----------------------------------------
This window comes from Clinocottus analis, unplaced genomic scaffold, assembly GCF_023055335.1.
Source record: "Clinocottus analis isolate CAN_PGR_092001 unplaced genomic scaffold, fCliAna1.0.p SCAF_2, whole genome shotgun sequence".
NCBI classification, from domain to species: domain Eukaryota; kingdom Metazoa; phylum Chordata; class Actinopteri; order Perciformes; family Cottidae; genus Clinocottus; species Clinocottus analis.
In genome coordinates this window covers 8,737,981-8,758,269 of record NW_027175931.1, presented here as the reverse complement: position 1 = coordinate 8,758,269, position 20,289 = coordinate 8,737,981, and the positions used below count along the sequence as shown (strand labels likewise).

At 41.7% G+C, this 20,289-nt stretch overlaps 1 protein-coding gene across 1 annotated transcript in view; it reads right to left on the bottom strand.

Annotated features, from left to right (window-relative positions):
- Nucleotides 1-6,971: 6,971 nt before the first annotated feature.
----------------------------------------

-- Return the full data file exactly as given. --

This window comes from Clinocottus analis, unplaced genomic scaffold, assembly GCF_023055335.1.
Source record: "Clinocottus analis isolate CAN_PGR_092001 unplaced genomic scaffold, fCliAna1.0.p SCAF_2, whole genome shotgun sequence".
NCBI classification, from domain to species: domain Eukaryota; kingdom Metazoa; phylum Chordata; class Actinopteri; order Perciformes; family Cottidae; genus Clinocottus; species Clinocottus analis.
In genome coordinates this window covers 8,737,981-8,758,269 of record NW_027175931.1, presented here as the reverse complement: position 1 = coordinate 8,758,269, position 20,289 = coordinate 8,737,981, and the positions used below count along the sequence as shown (strand labels likewise).

At 41.7% G+C, this 20,289-nt stretch overlaps 1 protein-coding gene across 1 annotated transcript in view; it reads right to left on the bottom strand.

Annotated features, from left to right (window-relative positions):
- Nucleotides 1-6,971: 6,971 nt before the first annotated feature.